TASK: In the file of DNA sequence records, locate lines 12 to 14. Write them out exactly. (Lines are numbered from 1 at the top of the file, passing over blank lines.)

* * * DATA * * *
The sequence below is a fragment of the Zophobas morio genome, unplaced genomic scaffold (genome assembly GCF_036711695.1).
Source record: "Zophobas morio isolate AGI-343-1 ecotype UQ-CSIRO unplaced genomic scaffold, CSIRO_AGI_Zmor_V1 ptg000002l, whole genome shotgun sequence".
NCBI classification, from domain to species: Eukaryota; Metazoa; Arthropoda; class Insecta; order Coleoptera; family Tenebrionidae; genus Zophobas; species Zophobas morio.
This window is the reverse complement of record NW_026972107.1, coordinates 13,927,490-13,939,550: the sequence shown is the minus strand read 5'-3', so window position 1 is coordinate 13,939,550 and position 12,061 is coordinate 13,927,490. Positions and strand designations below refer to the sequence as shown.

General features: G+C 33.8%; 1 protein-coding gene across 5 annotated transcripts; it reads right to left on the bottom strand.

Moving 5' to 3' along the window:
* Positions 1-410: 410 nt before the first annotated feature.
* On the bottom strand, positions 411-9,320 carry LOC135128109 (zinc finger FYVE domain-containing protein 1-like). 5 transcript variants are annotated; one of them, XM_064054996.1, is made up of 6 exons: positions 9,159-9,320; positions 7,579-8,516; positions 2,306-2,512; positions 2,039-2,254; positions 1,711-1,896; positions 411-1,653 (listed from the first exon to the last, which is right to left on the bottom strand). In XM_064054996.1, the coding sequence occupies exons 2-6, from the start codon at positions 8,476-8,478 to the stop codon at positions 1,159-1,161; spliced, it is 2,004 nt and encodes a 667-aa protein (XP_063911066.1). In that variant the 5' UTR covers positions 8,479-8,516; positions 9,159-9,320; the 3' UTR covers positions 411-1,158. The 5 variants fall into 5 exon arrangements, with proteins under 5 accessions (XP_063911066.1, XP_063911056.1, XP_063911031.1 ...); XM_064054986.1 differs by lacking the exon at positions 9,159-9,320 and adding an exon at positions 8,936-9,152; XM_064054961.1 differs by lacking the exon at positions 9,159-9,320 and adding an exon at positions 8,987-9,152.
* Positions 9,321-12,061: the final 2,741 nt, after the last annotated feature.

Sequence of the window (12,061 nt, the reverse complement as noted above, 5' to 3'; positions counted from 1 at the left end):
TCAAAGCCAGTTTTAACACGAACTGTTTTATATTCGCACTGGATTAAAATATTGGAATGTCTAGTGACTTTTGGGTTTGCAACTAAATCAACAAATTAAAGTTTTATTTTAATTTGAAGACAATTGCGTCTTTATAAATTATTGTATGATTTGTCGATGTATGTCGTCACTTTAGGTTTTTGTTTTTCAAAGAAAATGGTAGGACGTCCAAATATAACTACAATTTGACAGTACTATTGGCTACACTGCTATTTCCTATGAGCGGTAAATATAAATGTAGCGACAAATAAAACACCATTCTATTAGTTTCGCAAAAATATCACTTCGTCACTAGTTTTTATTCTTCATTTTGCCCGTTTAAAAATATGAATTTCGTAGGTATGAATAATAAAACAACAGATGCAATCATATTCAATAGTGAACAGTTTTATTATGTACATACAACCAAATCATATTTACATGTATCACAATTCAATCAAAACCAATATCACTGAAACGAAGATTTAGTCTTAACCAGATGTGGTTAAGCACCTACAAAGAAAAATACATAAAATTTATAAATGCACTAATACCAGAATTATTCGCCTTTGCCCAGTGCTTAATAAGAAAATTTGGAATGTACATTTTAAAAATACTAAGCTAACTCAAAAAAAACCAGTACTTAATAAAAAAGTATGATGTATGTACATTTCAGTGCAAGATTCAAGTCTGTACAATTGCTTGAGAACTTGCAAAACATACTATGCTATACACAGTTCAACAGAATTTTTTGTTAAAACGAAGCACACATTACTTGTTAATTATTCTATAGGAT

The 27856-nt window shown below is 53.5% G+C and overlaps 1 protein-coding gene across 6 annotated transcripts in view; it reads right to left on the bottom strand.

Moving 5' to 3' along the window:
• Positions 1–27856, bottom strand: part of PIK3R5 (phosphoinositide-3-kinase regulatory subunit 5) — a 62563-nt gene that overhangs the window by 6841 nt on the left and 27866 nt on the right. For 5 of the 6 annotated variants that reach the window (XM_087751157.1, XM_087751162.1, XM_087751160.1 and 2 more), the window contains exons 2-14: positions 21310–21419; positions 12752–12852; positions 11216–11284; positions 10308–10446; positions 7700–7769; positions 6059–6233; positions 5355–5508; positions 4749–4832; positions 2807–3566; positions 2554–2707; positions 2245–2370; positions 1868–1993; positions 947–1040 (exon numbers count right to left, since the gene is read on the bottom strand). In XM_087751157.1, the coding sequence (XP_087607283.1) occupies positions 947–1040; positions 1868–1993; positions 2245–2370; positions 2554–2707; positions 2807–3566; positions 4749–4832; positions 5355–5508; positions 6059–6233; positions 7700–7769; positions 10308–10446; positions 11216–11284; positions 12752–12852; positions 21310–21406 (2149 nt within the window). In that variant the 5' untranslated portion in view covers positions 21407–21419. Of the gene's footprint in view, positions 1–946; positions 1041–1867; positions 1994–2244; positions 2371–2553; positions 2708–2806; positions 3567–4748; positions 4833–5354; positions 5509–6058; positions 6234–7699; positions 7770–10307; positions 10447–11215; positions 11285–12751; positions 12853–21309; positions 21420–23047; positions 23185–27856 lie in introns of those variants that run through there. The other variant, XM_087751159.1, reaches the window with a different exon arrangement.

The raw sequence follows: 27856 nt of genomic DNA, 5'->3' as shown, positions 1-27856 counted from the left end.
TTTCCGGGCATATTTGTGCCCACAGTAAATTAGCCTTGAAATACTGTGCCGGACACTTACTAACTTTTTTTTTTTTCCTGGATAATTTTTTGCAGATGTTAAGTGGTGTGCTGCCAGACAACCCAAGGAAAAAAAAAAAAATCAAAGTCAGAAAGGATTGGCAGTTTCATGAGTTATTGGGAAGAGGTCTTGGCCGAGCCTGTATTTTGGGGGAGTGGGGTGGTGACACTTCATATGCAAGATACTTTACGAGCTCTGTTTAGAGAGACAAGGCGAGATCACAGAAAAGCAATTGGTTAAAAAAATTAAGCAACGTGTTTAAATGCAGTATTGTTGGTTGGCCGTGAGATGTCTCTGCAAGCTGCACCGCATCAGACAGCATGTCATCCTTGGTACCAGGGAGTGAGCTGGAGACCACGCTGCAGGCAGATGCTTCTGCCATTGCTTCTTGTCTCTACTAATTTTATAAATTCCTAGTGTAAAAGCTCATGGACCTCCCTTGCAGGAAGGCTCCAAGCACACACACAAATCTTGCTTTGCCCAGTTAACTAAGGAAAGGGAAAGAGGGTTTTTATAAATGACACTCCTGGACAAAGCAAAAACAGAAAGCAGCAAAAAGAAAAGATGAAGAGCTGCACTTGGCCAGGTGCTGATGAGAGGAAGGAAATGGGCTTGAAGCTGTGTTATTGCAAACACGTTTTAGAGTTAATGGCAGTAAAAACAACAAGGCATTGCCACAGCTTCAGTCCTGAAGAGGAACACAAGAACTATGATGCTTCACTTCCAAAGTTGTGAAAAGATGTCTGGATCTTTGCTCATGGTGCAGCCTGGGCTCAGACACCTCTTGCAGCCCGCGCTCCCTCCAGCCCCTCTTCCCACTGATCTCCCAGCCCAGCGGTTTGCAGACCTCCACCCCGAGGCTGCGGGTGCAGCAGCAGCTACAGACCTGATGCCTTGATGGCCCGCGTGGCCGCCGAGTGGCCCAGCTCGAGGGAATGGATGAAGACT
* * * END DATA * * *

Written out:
The 27856-nt window shown below is 53.5% G+C and overlaps 1 protein-coding gene across 6 annotated transcripts in view; it reads right to left on the bottom strand.

Moving 5' to 3' along the window:
• Positions 1–27856, bottom strand: part of PIK3R5 (phosphoinositide-3-kinase regulatory subunit 5) — a 62563-nt gene that overhangs the window by 6841 nt on the left and 27866 nt on the right. For 5 of the 6 annotated variants that reach the window (XM_087751157.1, XM_087751162.1, XM_087751160.1 and 2 more), the window contains exons 2-14: positions 21310–21419; positions 12752–12852; positions 11216–11284; positions 10308–10446; positions 7700–7769; positions 6059–6233; positions 5355–5508; positions 4749–4832; positions 2807–3566; positions 2554–2707; positions 2245–2370; positions 1868–1993; positions 947–1040 (exon numbers count right to left, since the gene is read on the bottom strand). In XM_087751157.1, the coding sequence (XP_087607283.1) occupies positions 947–1040; positions 1868–1993; positions 2245–2370; positions 2554–2707; positions 2807–3566; positions 4749–4832; positions 5355–5508; positions 6059–6233; positions 7700–7769; positions 10308–10446; positions 11216–11284; positions 12752–12852; positions 21310–21406 (2149 nt within the window). In that variant the 5' untranslated portion in view covers positions 21407–21419. Of the gene's footprint in view, positions 1–946; positions 1041–1867; positions 1994–2244; positions 2371–2553; positions 2708–2806; positions 3567–4748; positions 4833–5354; positions 5509–6058; positions 6234–7699; positions 7770–10307; positions 10447–11215; positions 11285–12751; positions 12853–21309; positions 21420–23047; positions 23185–27856 lie in introns of those variants that run through there. The other variant, XM_087751159.1, reaches the window with a different exon arrangement.